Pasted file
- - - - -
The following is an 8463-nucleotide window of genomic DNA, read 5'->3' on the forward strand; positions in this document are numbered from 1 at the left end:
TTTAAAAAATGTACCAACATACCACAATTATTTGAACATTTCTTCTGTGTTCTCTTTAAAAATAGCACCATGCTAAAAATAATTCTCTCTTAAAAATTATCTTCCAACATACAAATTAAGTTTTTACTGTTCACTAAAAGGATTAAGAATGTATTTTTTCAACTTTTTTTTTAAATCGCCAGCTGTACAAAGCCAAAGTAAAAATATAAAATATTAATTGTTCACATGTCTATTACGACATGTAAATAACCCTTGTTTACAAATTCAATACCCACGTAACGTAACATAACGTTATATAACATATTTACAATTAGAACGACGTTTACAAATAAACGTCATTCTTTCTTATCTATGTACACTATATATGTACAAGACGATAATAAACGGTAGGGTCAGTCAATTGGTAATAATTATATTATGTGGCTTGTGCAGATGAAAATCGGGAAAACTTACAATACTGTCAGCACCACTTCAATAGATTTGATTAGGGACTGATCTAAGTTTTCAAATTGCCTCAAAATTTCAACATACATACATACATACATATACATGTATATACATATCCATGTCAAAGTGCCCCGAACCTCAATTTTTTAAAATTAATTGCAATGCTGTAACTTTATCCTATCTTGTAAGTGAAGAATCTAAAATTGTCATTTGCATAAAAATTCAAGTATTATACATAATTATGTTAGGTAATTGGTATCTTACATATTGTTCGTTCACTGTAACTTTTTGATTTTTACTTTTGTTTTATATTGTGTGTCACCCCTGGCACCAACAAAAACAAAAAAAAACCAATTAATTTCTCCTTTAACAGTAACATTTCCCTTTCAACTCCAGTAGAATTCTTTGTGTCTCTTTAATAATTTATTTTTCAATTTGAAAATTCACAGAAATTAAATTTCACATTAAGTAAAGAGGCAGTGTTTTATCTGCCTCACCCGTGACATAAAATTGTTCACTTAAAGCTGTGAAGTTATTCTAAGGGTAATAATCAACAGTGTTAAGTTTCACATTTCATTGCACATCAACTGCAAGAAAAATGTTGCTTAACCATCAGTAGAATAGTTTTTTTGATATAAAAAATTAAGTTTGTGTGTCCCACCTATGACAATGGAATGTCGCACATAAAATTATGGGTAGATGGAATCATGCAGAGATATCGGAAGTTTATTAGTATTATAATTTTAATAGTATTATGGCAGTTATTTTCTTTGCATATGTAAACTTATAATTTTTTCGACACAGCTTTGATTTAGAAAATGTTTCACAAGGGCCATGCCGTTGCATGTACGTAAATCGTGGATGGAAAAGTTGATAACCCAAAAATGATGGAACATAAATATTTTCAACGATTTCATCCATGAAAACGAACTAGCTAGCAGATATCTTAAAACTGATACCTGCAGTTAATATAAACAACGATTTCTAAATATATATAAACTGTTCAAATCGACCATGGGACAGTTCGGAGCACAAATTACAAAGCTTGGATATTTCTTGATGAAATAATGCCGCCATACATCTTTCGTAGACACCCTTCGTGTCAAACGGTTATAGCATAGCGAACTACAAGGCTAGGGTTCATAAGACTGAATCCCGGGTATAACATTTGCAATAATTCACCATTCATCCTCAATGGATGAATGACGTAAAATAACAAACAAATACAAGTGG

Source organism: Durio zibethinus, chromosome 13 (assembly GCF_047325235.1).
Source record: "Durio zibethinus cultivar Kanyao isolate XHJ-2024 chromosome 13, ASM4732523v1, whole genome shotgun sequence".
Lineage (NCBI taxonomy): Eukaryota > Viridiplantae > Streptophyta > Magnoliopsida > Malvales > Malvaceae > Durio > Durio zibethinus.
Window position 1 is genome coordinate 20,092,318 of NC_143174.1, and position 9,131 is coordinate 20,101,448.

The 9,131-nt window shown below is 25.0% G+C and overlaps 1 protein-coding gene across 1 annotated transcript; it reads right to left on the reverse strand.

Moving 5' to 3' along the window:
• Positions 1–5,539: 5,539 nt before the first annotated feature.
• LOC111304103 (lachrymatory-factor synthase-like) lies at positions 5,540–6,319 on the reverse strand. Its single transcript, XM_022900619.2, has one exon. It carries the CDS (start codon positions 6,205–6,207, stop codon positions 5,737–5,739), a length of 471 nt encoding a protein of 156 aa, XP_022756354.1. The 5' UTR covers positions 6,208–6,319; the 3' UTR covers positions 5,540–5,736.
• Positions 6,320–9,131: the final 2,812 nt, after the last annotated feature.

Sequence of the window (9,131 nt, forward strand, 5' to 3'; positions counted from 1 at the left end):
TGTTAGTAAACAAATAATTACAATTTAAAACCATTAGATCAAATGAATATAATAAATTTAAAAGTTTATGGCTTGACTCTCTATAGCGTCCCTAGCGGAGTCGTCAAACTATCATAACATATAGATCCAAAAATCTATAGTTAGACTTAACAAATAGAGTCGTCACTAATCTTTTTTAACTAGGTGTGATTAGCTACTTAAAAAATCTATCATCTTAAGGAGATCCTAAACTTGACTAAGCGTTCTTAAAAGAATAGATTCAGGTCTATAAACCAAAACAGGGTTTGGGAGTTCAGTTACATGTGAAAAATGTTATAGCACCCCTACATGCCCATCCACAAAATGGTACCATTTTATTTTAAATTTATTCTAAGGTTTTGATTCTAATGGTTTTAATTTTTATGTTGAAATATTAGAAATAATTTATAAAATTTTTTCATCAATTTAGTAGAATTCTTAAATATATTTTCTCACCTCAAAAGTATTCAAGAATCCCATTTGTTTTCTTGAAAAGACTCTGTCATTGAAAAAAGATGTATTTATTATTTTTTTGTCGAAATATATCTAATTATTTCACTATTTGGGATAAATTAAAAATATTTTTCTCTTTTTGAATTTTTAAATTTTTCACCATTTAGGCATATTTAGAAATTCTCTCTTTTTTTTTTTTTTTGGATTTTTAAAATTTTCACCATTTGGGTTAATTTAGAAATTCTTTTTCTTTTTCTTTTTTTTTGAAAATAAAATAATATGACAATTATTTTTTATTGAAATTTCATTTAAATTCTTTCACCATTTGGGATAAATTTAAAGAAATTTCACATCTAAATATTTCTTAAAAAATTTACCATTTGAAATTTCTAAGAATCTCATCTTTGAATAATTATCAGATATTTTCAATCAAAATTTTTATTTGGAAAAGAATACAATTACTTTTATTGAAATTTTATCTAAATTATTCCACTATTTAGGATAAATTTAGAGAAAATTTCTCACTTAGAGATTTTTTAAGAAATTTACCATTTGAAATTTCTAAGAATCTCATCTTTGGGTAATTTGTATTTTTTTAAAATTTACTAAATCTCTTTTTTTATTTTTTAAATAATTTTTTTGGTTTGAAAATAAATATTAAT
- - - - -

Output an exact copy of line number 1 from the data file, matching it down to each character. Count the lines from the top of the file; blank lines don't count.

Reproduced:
The following is an 8463-nucleotide window of genomic DNA, read 5'->3' on the forward strand; positions in this document are numbered from 1 at the left end: